In the past, journalists have controlled the story and brand image perceived by the public. PR practitioners have had to build relationships with them to provide content and shape the narrative. While that hasn’t changed much, companies have much more power now over sharing their messages due to blogs and social media. And thanks to those platforms, digital storytelling is more influential than ever, and the PR industry should use that to its advantage. The art of storytelling involves using messages that inspire conversation and engagement among the target audience. It’s one of the most effective ways to communicate and ultimately stimulate the audience’s attitudes and direct them towards your key messages.
Social media has also allowed PR practitioners access to reporters and influencers. There are now more platforms to get your message in front of a targeted writer, beyond the standard email pitch. You can now follow journalists, use relevant hashtags or just send a direct message on Twitter. Essentially, this means that the traditional earned media is no longer the primary way to reach the audience. One tweet can get the brand’s story in front of thousands of customers. As a result, many publications have shifted to a digital-only format. More and more people seek out their daily news from their mobile phones or tablets. Therefore, there is the emergence of whole new sectors of online outlets and blogs. Some bloggers and online influencers have more followers on social media than some top tier publications. The influencers’ importance in the PR and Marketing industry continues to grow, and practitioners cannot avoid that forever. They should take this opportunity and develop relationships with a whole new world of online influencers to help share the right story with the right audience. Because sometimes a single post with a company’s name is way more effective than a feature article on a newspaper .
The rise of digital has introduced brand new outlets, channels and potential strategies for PR professionals to pursue. PR is not about blasting noise and information but creating engaging stories and giving them life through new digital tools. It is about finding innovative ways to connect the client with its target audience. And that’s the magic of digital communications: the combination of great storytelling and multiple channels executed together. PR practitioners need to think much more broadly about communications.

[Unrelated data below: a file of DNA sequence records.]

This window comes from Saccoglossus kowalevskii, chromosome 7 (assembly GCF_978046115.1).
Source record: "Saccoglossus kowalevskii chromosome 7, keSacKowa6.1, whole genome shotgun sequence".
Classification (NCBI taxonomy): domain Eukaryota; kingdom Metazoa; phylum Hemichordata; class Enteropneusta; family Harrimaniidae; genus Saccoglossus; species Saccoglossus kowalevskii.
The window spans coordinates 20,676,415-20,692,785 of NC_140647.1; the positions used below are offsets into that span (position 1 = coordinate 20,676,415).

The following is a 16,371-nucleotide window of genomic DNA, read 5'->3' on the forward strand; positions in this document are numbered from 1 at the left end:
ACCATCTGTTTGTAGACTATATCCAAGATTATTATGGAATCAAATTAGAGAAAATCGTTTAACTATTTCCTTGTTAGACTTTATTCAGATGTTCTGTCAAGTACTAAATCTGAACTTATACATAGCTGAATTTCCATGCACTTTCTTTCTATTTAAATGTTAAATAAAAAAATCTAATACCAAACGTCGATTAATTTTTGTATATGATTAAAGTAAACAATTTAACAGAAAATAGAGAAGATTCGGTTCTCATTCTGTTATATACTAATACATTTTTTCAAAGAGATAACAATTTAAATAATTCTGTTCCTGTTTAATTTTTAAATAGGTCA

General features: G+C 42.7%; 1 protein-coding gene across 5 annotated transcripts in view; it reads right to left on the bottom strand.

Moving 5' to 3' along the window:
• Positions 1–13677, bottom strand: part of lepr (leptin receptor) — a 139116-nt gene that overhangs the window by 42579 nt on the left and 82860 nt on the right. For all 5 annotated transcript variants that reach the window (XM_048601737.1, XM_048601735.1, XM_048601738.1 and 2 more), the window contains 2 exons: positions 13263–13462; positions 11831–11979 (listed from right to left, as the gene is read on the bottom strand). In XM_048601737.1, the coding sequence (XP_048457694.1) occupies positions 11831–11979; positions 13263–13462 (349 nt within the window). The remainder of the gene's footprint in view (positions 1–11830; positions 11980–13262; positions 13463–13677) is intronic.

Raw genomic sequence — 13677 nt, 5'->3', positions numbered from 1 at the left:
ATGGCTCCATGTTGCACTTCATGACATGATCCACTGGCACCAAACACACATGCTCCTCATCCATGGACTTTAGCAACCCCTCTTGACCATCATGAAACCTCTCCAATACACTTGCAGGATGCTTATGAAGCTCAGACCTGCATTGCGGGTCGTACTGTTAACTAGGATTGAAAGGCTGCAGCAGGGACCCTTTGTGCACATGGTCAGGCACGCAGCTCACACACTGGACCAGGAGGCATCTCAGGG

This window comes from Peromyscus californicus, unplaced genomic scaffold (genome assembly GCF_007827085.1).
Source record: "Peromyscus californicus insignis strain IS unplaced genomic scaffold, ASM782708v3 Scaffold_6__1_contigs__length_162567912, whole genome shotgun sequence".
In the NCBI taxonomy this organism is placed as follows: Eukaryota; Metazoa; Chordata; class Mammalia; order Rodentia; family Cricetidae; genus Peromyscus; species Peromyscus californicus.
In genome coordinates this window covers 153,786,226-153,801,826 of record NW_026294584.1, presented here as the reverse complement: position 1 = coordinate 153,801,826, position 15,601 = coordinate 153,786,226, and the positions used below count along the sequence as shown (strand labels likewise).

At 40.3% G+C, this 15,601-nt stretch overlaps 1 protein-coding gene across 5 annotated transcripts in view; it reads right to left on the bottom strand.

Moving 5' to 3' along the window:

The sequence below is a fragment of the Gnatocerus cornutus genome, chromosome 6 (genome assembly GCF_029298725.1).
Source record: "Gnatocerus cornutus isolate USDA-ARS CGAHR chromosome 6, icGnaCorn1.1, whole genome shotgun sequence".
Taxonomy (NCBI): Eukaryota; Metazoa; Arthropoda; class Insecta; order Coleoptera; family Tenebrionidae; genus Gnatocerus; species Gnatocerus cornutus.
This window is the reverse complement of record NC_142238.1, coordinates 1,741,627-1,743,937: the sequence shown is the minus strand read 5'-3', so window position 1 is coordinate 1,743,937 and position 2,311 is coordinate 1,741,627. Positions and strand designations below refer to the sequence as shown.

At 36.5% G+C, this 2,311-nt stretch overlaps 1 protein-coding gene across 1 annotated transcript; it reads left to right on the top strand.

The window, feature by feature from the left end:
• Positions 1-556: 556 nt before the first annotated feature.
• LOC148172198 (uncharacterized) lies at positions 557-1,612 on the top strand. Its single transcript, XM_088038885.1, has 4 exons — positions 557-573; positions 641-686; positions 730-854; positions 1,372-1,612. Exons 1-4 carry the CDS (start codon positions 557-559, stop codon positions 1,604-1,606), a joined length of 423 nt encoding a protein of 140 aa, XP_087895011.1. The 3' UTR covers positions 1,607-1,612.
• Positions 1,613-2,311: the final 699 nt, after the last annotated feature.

In an age of revolution in digital communications, Public Relations is (should be) a strategic management discipline that builds a positive reputation and public image via engaging storytelling on multiple traditional and digital channels. It establishes a beneficial relationship between an organisation, its publics, the media and online influencers.
 Breakenridge, D. (2009). PR 2.0. Upper Saddle River, N.J.: FT Press.
 PRCA Digital Report 2017
 Kahn, E. (2018). How to work with influencers in 2018. [online] Prweek.com. Available at: https://www.prweek.com/article/1453015/work-influencers-2018
The third session was Technical SEO. The three speakers were Peter Nikolow, Dominic Woodman and Dawn Anderson. They gave us few pieces of advice on database optimisation, information architecture and so-called “URL – cruft”. Mrs Anderson explained that everything stays on the web, so we need to be careful about our links and content.
The last session, and personally my favourite, was about Strategy. It started with Olga Andrienko and her presentation about agile marketing. She said that companies should embrace change instead of adapt to it. Businesses which empower employees are more successful. Leaders should explain “what” to do, but not “how”. By giving the employees freedom on how to fulfil a certain task, they feel more responsible for it, and they will put more effort into it. Of course, there are challenges to agile marketing. For example, proactive members suffer from those who are not involved enough. Therefore, managers should have company meetings, where everyone feels like an important part of the team and shares their ideas.
The second speaker was Andi Jarvis. He presented the seven questions we need to ask before we start digital marketing. Companies should answer “What do we do” so they know what they offer to the public. A strapline that people remember is a good idea. As said before, know your audience. The general public does not exist. Also, explore how it is done in the industry. To stand out from the crowd, promote yourself differently. Analyse what skills people have and work with them. Except for the capital and what is it worth to your business, know what stories you can tell about your company.
The last speaker was Chris Simmance who talked about good SEO strategy. Many people confuse strategy with goal-setting or individual activities like writing an article. However, a strategy is having a clear result in mind and plan a coherent set of actions to achieve it. We should not rush things through without appropriately diagnose the challenges.
The conference finished with a special guest from Google – Garry Illyes. He answered several questions about link building, content marketing and Google in general. However, he did not reveal any secrets about upcoming projects.
Although I did not manage to attend all sessions, I believe all speakers were amazing. I had a great experience, and I am looking forward to Brighton SEO 2018.
Hi there! Welcome to my blog about PR and things that I find fascinating.